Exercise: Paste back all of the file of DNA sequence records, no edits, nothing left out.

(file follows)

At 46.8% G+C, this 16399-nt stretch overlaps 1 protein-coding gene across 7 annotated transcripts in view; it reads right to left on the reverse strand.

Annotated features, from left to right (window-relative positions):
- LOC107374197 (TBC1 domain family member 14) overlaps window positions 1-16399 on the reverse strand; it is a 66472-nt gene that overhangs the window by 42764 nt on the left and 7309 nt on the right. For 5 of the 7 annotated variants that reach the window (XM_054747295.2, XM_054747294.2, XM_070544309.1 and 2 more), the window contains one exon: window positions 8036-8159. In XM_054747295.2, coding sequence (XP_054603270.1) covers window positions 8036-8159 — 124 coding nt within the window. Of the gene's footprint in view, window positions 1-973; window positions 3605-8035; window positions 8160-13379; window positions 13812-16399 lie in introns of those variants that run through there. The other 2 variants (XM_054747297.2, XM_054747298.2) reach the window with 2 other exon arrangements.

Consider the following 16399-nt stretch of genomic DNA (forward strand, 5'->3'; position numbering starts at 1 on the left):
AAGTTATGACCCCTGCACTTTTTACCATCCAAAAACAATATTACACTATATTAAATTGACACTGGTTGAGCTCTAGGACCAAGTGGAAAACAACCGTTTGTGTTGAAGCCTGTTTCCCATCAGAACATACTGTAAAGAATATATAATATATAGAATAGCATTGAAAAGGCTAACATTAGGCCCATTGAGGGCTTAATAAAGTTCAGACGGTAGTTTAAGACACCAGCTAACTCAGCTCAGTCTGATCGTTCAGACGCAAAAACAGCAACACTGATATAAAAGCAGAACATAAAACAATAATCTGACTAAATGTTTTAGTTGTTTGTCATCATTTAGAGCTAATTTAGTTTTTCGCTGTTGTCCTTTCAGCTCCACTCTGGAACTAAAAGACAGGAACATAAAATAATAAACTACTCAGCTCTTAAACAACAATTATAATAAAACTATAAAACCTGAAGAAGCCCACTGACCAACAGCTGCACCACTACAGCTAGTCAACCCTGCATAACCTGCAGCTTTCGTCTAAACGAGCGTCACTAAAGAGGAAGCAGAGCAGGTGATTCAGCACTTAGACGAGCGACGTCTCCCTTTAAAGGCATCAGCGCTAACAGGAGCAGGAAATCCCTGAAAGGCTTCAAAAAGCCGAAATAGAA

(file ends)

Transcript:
At 46.8% G+C, this 16399-nt stretch overlaps 1 protein-coding gene across 7 annotated transcripts in view; it reads right to left on the reverse strand.

Annotated features, from left to right (window-relative positions):
- LOC107374197 (TBC1 domain family member 14) overlaps window positions 1-16399 on the reverse strand; it is a 66472-nt gene that overhangs the window by 42764 nt on the left and 7309 nt on the right. For 5 of the 7 annotated variants that reach the window (XM_054747295.2, XM_054747294.2, XM_070544309.1 and 2 more), the window contains one exon: window positions 8036-8159. In XM_054747295.2, coding sequence (XP_054603270.1) covers window positions 8036-8159 — 124 coding nt within the window. Of the gene's footprint in view, window positions 1-973; window positions 3605-8035; window positions 8160-13379; window positions 13812-16399 lie in introns of those variants that run through there. The other 2 variants (XM_054747297.2, XM_054747298.2) reach the window with 2 other exon arrangements.

Consider the following 16399-nt stretch of genomic DNA (forward strand, 5'->3'; position numbering starts at 1 on the left):
AAGTTATGACCCCTGCACTTTTTACCATCCAAAAACAATATTACACTATATTAAATTGACACTGGTTGAGCTCTAGGACCAAGTGGAAAACAACCGTTTGTGTTGAAGCCTGTTTCCCATCAGAACATACTGTAAAGAATATATAATATATAGAATAGCATTGAAAAGGCTAACATTAGGCCCATTGAGGGCTTAATAAAGTTCAGACGGTAGTTTAAGACACCAGCTAACTCAGCTCAGTCTGATCGTTCAGACGCAAAAACAGCAACACTGATATAAAAGCAGAACATAAAACAATAATCTGACTAAATGTTTTAGTTGTTTGTCATCATTTAGAGCTAATTTAGTTTTTCGCTGTTGTCCTTTCAGCTCCACTCTGGAACTAAAAGACAGGAACATAAAATAATAAACTACTCAGCTCTTAAACAACAATTATAATAAAACTATAAAACCTGAAGAAGCCCACTGACCAACAGCTGCACCACTACAGCTAGTCAACCCTGCATAACCTGCAGCTTTCGTCTAAACGAGCGTCACTAAAGAGGAAGCAGAGCAGGTGATTCAGCACTTAGACGAGCGACGTCTCCCTTTAAAGGCATCAGCGCTAACAGGAGCAGGAAATCCCTGAAAGGCTTCAAAAAGCCGAAATAGAA